During the month of November, Integracare has highlighted a different awareness event each week. Now, we’ll be putting our sights on National Epilepsy Awareness Month. While November may almost be over, there is always time to recognize a diagnosis that 1 in 26 people will receive in their lifetime.
Here is what you should know about epilepsy so you are better prepared if it affects you or someone you care about.
What is Epilepsy?
Epilepsy is a central nervous system (neurological) disorder in which brain activity becomes abnormal causing a patient to experience unusual behavior and sensations – including seizures. Each patient reacts to this abnormal activity differently. There are treatment and medication options available to help patients better manage these seizures that they experience from their epilepsy.
What are the Signs?
The signs of epilepsy are similar to traditional signs of a seizure. According to the Mayo Clinic, these include:
- Temporary confusion
- A staring spell
- Uncontrollable jerking movements of the arms and legs
- Loss of consciousness or awareness
- Psychic symptoms such as fear, anxiety or deja vu
If you experience two or more seizures like this you should see a medical professional for a diagnosis. Epilepsy can impact the lives of anyone, regardless of age, gender or ethnic group.
Does Epilepsy Prevent Patients from Exercising or Working?
Many individuals who are diagnosed with epilepsy are able to exercise but should speak to a medical professional to see if there are any specific precautions they should take for their unique situation. People with epilepsy can work just like anyone else but may need special accommodations from their employers to work in certain positions.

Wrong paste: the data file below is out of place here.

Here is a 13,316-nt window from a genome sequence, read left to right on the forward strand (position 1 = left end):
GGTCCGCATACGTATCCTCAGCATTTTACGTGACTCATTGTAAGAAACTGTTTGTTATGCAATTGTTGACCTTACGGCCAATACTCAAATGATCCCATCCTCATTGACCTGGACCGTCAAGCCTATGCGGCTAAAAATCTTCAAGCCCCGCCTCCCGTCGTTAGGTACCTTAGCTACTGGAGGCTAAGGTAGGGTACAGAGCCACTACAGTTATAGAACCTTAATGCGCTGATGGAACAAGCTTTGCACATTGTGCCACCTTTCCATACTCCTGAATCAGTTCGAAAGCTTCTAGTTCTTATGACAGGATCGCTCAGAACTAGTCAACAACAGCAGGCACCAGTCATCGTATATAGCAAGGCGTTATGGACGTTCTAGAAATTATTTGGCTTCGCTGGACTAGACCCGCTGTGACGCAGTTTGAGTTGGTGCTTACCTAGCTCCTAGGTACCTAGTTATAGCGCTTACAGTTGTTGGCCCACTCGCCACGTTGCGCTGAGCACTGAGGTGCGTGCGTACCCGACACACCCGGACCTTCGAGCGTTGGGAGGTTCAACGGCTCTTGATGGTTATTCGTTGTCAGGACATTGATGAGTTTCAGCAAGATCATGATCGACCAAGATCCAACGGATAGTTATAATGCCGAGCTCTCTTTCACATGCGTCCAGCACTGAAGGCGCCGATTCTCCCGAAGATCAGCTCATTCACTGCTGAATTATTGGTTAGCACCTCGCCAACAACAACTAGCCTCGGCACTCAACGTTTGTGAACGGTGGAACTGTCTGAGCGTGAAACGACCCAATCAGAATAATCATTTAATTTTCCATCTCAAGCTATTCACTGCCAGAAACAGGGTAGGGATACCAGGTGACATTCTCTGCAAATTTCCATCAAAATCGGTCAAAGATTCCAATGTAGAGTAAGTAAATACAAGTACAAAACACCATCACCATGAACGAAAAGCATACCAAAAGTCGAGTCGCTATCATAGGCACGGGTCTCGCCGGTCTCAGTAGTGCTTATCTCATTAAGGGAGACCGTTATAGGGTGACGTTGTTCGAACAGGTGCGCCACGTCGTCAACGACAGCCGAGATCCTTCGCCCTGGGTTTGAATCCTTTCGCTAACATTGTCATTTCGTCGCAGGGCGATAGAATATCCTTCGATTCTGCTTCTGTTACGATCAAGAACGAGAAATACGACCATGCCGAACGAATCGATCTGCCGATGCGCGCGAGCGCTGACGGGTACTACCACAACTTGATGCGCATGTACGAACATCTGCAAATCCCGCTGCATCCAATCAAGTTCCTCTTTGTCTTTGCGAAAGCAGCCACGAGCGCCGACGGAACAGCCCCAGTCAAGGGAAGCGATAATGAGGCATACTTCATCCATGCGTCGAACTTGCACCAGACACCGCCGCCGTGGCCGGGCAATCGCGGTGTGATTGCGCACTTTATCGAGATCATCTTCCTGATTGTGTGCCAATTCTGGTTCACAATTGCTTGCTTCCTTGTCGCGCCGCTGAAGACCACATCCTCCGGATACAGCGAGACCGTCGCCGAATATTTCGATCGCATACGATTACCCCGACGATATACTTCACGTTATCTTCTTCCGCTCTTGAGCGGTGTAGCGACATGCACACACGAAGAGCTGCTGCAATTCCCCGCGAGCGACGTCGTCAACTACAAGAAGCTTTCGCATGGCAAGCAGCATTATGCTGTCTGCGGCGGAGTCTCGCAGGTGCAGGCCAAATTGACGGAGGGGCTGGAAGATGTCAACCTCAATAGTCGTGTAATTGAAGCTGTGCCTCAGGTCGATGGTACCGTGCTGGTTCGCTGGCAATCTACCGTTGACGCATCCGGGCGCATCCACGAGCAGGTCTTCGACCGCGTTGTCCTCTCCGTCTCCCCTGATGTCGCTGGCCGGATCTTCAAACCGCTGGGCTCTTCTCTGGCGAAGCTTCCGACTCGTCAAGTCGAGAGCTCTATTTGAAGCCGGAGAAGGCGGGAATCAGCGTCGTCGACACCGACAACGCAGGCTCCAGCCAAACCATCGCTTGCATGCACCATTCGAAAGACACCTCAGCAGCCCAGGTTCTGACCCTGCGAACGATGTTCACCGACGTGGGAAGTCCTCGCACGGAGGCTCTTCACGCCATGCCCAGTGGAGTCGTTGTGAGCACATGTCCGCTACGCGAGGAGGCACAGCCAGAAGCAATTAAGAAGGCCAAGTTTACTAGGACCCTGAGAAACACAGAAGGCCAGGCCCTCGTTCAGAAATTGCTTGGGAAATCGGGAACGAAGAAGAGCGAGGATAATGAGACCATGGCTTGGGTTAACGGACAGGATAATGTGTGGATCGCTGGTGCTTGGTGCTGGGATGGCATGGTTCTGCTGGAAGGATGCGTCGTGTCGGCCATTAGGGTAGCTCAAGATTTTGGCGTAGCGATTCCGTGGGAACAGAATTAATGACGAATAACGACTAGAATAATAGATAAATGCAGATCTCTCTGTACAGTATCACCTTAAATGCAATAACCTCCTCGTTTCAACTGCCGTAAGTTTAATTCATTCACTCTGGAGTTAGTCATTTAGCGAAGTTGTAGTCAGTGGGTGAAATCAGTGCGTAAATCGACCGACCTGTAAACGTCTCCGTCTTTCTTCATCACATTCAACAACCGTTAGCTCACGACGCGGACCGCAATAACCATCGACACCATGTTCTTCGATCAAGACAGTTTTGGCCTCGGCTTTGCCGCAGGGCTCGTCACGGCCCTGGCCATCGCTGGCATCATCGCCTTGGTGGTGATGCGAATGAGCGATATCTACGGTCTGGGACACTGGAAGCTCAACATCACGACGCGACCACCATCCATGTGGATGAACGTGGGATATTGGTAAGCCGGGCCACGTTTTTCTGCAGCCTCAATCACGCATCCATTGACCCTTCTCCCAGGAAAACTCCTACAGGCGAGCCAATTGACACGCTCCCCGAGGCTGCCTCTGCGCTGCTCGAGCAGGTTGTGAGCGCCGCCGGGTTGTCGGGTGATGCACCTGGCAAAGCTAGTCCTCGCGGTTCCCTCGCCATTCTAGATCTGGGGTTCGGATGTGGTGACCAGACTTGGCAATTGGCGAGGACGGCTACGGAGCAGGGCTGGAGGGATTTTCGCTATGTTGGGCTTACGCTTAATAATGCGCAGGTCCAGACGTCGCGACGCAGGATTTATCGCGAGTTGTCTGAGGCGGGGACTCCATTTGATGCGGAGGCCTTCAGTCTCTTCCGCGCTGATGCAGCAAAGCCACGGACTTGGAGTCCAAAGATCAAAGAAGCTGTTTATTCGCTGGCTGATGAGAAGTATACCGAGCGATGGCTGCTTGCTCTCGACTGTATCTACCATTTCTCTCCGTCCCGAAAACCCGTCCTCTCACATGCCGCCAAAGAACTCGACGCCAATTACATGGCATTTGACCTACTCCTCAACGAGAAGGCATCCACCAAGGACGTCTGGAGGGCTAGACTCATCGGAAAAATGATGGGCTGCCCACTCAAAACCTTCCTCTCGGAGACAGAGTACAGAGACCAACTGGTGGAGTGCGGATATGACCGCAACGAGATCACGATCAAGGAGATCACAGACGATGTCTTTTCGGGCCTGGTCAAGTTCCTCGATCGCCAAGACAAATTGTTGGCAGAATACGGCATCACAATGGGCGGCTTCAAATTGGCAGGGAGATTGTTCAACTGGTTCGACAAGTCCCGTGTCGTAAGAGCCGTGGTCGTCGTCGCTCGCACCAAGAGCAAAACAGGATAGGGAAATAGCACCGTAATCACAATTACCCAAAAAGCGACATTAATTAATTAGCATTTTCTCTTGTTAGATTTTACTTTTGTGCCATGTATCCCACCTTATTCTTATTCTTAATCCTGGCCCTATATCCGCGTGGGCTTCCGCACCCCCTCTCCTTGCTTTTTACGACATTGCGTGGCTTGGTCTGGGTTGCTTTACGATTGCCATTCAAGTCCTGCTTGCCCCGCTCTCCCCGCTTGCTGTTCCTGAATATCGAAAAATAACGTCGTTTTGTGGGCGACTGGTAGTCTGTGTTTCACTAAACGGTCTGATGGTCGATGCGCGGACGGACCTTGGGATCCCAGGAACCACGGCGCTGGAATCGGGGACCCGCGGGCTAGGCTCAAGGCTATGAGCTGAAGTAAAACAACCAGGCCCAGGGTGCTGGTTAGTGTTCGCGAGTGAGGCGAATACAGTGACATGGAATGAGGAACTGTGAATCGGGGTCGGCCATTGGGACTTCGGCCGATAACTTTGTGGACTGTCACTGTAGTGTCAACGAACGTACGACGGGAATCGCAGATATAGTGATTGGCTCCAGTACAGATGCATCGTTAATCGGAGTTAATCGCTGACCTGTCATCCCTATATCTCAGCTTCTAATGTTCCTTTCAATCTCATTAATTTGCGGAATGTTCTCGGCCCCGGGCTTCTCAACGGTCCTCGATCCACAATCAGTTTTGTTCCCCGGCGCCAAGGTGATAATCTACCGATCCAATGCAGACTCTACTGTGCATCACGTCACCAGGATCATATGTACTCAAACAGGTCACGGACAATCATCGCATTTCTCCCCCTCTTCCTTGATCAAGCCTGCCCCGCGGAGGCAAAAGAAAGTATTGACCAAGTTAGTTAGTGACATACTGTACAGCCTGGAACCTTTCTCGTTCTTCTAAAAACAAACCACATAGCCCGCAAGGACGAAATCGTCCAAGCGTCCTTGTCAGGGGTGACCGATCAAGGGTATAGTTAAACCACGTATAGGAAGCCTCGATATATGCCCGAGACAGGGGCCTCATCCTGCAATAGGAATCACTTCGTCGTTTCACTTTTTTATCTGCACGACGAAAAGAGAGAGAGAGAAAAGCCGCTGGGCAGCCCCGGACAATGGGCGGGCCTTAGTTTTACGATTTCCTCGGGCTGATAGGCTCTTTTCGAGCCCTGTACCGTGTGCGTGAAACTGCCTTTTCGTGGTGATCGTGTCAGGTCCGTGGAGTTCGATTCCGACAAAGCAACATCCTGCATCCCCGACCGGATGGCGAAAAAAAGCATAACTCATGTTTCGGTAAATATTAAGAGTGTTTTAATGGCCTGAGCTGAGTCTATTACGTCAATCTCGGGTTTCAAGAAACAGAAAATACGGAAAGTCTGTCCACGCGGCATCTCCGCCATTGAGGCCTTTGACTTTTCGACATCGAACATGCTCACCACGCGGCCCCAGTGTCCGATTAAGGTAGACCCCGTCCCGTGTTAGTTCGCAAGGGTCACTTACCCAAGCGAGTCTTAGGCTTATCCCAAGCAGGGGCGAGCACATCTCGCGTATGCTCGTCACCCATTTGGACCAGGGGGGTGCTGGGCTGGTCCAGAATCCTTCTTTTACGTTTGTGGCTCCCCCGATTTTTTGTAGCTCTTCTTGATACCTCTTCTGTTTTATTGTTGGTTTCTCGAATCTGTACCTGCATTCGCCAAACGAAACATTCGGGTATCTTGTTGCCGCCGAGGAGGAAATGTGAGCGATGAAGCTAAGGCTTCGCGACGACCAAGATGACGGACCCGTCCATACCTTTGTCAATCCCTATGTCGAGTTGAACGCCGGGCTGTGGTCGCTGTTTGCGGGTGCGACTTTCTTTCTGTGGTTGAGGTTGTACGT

What Should I do if I See Someone Having a Seizure?
The Epilepsy Foundation created a detailed guide for performing first aid on someone having a seizure. The simplest advice they can give is to “provide general care and comfort and keep the person safe.”
It is emphasized that you should stay calm while helping someone as this demeanor will help them stay calm as well. If you do not know the person, check if they have a medical ID and use a watch to attempt to track the duration of the seizure. Because of the unpredictable nature of seizures, the Epilepsy Foundation also has advice in their guide on when to call for emergency help, such as if the seizure lasts for over 5 minutes